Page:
YOGA

India, that is Bharat, is the land which inspires and encourages absorption in seeking spiritual knowledge and wisdom – literally the meaning of the name Bharat (‘bha’ refers to spiritual knowledge and wisdom and ‘rat’ refers to being absorbed in seeking). Bharat’s cultural history is extremely unique and out of all the contributions in the field of philosophy, sciences and arts, the most remarkable gift Bharat has given to the humankind is the system of Yoga.

Yoga is described to be as much a philosophy as a theistic science and an art, and it is said to be as old as the human civilization. The Vedas – the ancient spiritual scriptures of India – provide the spiritual core and philosophical foundation for what we now call as yogic tradition. Throughout the years and the modernization and popularization of these ancient practices, a lot of the essence of the original tradition has been lost and for most of the modern practitioners, the purpose is understood as the different processes of the system, such as maintaining the body in good shape, controlling the fluctuations of the mind and developing discipline. These are important practices on the way, but only tools in the process towards the original goal of yoga, which in the Bhagavad Gita and in the Yoga Sutras by Patanjali is described to be the complete surrender and union with the Divine.

In the widely regarded authoritative text on yoga, Yoga Sutras, Patanjali describes the eight parts or limbs of yoga, known as the system of Ashtanga Yoga. Asana and pranayama, important in the modern understanding of yoga and often understood to be what yoga means, form just two of the eight limbs on this path. The system of yoga as per Patanjali starts from understanding and applying the ethical guidelines; yamas (abstinences) and niyamas (observances), into our lives. It then continues with asana (postures), pranayama (breathing) and pratyahara (withdrawal) practices, preparing ourselves physically, mentally and energetically to the further practices of yoga. The previously mentioned external limbs then lead towards the internal practices and aspects of the path; dharana (concentration), dhyana (meditation) and samadhi (absorption). This process of eight steps is a gradual and interrelated process, guiding the practitioner from the outer, physical understanding of the reality into the inner layers of our awareness, eventually to the state of seeing under the layers, seeing one’s essential and fundamental nature in connection with the Divine – a state of self-realization.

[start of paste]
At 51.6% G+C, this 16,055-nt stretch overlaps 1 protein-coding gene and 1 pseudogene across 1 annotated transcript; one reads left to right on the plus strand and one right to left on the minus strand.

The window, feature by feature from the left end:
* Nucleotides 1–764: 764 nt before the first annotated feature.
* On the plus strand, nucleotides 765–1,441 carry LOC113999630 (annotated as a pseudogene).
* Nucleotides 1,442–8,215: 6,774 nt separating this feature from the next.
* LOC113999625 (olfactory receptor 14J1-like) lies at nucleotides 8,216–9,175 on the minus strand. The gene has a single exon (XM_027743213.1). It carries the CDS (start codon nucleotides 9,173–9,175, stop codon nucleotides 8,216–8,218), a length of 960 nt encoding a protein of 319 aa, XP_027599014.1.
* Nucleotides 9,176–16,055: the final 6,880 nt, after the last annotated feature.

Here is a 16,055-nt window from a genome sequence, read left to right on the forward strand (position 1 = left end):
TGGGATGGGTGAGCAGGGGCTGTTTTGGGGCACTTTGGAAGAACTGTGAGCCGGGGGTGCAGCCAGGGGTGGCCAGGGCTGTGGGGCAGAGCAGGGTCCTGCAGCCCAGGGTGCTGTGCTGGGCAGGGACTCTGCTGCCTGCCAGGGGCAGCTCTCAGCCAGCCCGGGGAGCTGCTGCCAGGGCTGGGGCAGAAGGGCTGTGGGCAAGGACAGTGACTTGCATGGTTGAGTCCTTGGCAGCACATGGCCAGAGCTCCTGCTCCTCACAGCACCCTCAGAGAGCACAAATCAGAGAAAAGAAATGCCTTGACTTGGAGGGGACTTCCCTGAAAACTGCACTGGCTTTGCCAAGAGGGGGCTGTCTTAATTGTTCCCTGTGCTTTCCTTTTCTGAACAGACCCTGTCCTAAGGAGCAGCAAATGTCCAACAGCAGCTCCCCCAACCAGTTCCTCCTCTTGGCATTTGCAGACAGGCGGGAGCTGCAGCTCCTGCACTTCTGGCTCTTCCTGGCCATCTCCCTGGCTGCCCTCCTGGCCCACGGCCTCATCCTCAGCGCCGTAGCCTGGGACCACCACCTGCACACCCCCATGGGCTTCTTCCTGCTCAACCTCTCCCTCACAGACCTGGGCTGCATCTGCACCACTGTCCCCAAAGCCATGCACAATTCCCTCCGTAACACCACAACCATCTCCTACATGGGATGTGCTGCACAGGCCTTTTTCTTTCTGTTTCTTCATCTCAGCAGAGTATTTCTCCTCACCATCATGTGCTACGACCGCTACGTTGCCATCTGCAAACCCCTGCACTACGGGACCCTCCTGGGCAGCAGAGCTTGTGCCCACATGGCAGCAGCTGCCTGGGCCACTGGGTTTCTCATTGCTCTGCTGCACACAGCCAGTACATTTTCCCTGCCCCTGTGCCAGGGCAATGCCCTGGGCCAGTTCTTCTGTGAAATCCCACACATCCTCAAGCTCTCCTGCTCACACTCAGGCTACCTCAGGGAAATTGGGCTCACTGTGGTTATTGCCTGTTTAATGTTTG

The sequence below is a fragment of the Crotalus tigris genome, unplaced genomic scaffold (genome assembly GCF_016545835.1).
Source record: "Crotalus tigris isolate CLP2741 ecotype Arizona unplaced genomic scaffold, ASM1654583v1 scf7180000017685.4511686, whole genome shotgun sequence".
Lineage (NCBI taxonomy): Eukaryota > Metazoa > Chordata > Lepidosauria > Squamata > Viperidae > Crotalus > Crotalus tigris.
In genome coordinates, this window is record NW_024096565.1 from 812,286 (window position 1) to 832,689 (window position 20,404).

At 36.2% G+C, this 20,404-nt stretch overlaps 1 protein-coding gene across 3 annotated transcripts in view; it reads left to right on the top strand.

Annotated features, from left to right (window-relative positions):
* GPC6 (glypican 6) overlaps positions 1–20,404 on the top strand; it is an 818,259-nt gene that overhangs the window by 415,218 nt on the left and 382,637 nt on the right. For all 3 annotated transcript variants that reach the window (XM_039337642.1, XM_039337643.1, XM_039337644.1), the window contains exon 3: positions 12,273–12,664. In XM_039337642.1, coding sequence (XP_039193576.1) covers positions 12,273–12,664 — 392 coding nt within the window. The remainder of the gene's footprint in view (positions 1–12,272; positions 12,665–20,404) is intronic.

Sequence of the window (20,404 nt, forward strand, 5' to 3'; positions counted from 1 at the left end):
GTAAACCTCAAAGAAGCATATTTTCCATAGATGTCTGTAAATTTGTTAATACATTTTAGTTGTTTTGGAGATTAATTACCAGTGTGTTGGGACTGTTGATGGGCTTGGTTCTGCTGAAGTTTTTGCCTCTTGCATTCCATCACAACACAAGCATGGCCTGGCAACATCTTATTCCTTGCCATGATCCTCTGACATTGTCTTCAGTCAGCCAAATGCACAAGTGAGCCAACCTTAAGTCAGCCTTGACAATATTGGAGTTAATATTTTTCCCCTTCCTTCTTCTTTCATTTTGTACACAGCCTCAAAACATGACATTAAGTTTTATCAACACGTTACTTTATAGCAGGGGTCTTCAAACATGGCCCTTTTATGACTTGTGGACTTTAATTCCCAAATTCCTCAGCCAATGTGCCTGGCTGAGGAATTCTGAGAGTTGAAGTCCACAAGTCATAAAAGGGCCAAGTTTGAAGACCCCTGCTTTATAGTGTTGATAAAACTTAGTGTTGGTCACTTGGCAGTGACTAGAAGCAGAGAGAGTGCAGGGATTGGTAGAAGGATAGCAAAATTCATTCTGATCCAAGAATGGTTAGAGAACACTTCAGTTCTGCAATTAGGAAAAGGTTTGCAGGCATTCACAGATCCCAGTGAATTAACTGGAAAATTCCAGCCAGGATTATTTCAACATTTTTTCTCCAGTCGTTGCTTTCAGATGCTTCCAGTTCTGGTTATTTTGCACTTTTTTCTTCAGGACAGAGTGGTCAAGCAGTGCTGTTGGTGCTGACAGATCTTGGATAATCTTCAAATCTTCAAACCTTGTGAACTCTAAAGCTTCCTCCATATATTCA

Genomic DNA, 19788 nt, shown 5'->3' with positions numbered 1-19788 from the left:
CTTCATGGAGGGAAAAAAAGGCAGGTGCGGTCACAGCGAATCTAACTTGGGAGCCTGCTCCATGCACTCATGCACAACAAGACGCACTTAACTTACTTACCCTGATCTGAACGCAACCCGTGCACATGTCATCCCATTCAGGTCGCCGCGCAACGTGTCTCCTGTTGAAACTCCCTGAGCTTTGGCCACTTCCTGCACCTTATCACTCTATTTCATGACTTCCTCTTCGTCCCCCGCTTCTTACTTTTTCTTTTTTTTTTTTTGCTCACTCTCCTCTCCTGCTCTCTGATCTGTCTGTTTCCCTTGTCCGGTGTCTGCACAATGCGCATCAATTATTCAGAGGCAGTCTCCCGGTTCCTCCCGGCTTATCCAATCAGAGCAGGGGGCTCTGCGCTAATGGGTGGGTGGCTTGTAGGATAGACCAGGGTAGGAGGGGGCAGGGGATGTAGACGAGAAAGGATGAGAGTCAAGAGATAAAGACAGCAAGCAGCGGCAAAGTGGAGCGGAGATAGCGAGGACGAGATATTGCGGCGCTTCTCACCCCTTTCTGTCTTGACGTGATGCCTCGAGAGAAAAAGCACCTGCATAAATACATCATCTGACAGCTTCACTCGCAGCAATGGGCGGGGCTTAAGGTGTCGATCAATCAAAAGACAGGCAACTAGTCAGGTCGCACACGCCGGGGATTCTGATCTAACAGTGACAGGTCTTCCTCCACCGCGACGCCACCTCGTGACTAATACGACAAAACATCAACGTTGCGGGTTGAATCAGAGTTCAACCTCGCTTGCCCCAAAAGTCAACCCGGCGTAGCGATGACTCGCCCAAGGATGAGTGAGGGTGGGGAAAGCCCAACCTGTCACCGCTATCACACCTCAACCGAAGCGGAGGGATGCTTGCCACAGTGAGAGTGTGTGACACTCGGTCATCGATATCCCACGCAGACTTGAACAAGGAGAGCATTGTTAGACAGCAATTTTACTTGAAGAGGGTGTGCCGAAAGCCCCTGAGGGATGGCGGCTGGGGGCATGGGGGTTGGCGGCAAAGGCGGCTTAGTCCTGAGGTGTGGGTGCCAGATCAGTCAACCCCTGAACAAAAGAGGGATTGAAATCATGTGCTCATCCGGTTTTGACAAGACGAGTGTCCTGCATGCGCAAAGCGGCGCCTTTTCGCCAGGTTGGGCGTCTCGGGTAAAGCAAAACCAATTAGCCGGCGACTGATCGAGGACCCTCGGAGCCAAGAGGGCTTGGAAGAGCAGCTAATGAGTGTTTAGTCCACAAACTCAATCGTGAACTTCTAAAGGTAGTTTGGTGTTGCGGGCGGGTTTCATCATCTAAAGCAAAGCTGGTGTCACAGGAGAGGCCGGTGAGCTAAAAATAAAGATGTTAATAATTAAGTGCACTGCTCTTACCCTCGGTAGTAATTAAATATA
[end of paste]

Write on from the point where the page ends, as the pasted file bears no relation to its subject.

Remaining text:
In the Bhagavad Gita the system of yoga is described in a form of ladder; each rung representing different steps on the way towards the original goal of yoga – that connection with the Divine, which in the Gita is explained on a personal level to be Krishna, a supreme person or God. In today’s yoga scene we can see so many different types of yoga being marketed, but actually the system of yoga is one, and all these different yogas represent just parts of the process. The process starts from our conditioned life here in this material world and with yoga of action – Karma Yoga, proceeding to the yoga of knowledge – Jnana Yoga, and then to which for most of the practitioners today is the most familiar – Ashtanga Yoga. These are all described as important steppingstones towards the deeper spiritual dimensions and applications on this ancient path.

After the external processes, the highest rung on the yoga ladder is the process of Bhakti Yoga. Through this path of loving devotional service, the purpose is to re-establish our original, eternal relationship with the Divine and to free ourselves from the material bondage and the continuous ups and downs of our existence here and to find a permanent source of happiness and bliss from the spiritual platform, in that relationship with the Divine or Krishna.

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